In Romania we celebrate Saint Nicholas, Christmas and New Year.
Saint Nicholas Day is celebrated on the night of December 5th, when children are cleaning and polishing their boots carefully and put them by the door or on the windowsill to wait for St. Nicholas’ (Moş Nicolae) visit. He is generous to parents as well as children, putting a little present in each boot. In some areas, branches or thin twigs are left as a warning that behavior needs to improve. It is one of the most important Romanian holidays.
Christmas is known as ‘Crăciun‘ in Romania and is celebrated on December 25th. The celebrations begin with the decoration of the Christmas Tree on Ajunul Craciunului (Christmas Eve). Romanian children receive presents from Moş Crăciun (Santa Claus) in the evening of Christmas Eve and do not leave milk and cookies out for Moş Crăciun.
Carols, called ‘colinde‘ in Romanian, are a very important part of the Romanian Christmas festivities. Throughout the Christmas season, children visit every house in the neighborhood singing carols such as Steaua sus răsare (The Star) and Moş Crăciun (Santa Claus) and reciting traditional poems and legends. In return for such performances, carolers receive apples, nuts, traditional cakes (cozonaci), and sometimes even money from each house.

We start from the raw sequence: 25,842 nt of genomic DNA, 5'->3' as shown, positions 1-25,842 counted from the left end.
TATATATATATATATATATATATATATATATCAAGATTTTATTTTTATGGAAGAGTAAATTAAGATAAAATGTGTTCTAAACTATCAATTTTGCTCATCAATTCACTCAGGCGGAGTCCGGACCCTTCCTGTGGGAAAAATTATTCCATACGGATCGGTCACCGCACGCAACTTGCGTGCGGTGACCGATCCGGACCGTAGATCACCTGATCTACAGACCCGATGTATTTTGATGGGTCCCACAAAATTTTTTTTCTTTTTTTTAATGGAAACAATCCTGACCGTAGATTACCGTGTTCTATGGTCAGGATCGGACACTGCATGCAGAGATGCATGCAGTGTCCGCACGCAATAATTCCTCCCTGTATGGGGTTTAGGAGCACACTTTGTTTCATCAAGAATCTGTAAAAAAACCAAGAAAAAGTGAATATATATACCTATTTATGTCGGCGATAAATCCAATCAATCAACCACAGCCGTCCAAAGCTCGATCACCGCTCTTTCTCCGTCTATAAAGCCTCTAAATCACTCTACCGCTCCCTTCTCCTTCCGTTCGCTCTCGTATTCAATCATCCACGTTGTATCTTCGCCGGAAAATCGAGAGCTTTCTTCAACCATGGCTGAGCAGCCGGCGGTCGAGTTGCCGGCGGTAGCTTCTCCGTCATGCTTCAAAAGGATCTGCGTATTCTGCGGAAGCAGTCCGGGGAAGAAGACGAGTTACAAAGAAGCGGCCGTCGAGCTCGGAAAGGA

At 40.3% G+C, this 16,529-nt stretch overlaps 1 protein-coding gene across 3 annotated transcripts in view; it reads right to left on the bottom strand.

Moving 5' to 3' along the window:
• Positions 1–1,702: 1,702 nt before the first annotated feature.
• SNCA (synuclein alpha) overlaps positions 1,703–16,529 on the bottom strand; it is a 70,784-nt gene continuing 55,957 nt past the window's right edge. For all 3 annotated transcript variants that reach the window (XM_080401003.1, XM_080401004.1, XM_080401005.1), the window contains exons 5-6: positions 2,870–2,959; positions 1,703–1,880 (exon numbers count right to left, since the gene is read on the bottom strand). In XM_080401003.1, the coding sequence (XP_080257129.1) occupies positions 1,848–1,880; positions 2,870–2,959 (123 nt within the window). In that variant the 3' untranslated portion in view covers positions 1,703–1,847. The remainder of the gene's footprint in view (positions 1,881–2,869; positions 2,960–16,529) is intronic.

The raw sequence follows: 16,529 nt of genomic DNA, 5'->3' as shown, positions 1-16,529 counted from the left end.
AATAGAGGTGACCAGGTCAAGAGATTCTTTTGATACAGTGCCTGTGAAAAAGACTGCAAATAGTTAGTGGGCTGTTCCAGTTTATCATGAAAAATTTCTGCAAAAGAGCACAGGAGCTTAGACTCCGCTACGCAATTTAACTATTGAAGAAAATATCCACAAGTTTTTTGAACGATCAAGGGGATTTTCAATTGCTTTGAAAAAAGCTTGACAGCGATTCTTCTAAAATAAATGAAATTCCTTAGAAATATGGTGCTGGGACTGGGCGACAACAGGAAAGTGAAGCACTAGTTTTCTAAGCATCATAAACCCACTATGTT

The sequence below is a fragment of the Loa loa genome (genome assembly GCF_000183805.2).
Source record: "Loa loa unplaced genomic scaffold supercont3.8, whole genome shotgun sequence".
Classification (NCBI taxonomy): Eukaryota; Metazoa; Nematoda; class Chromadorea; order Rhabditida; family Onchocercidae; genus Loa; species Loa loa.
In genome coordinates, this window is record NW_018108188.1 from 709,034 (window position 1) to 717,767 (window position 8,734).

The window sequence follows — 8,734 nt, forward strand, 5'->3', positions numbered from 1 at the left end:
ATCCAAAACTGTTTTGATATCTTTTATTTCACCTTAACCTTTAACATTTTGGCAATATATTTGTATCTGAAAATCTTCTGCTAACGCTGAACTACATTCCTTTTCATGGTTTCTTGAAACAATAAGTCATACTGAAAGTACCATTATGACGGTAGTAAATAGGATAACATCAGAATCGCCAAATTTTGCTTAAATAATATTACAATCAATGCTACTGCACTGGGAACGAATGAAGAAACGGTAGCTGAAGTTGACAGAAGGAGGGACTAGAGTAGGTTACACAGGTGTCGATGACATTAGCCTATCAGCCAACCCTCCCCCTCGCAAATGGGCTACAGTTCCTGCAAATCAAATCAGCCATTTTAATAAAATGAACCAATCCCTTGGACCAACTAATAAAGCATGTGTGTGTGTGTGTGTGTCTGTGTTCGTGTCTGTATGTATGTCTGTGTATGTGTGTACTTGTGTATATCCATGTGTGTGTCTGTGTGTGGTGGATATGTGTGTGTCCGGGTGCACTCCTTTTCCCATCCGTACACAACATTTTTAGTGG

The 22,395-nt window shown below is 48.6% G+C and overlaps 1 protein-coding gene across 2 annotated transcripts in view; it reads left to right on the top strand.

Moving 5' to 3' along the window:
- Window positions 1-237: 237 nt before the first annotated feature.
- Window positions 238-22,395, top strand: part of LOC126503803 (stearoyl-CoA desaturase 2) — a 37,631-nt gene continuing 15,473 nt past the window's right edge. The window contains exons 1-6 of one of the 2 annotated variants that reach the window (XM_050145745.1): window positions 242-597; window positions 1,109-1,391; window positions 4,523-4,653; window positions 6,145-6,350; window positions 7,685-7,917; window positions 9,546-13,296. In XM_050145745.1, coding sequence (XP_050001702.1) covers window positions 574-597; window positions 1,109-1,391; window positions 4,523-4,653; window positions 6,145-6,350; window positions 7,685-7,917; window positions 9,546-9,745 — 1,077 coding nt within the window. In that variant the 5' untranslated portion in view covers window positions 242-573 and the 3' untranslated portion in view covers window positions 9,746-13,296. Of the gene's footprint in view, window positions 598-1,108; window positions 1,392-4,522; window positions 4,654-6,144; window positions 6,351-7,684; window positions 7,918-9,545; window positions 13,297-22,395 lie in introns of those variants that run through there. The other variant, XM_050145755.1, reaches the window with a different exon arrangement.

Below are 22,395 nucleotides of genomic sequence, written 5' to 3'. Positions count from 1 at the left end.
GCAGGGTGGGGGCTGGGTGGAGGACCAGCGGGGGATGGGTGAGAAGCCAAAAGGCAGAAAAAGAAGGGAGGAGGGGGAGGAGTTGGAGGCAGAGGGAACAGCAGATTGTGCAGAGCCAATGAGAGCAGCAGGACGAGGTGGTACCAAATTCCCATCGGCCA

Traditional Romanian Christmas meals include saramale (stuffed cabbage rolls) with mămăligă (polenta), many types of pork sausages, roast pork, pickles, beef salad. The traditional Christmas dessert is called “cozonac”. It is a rich sweet bread filled with ground walnuts, raisins, dried fruits, similar to the Italian panettone. It requires a long preparation time that begins early on the morning of Christmas Eve.
Romanians welcome the New Year with the traditions that have been around for centuries. The children as well as the adults, take part in the joyous celebrations with great enthusiasm. On New Year’s Eve in Romania, children sing Sorcova and Pluguşorul. The songs wish good luck, happiness and success.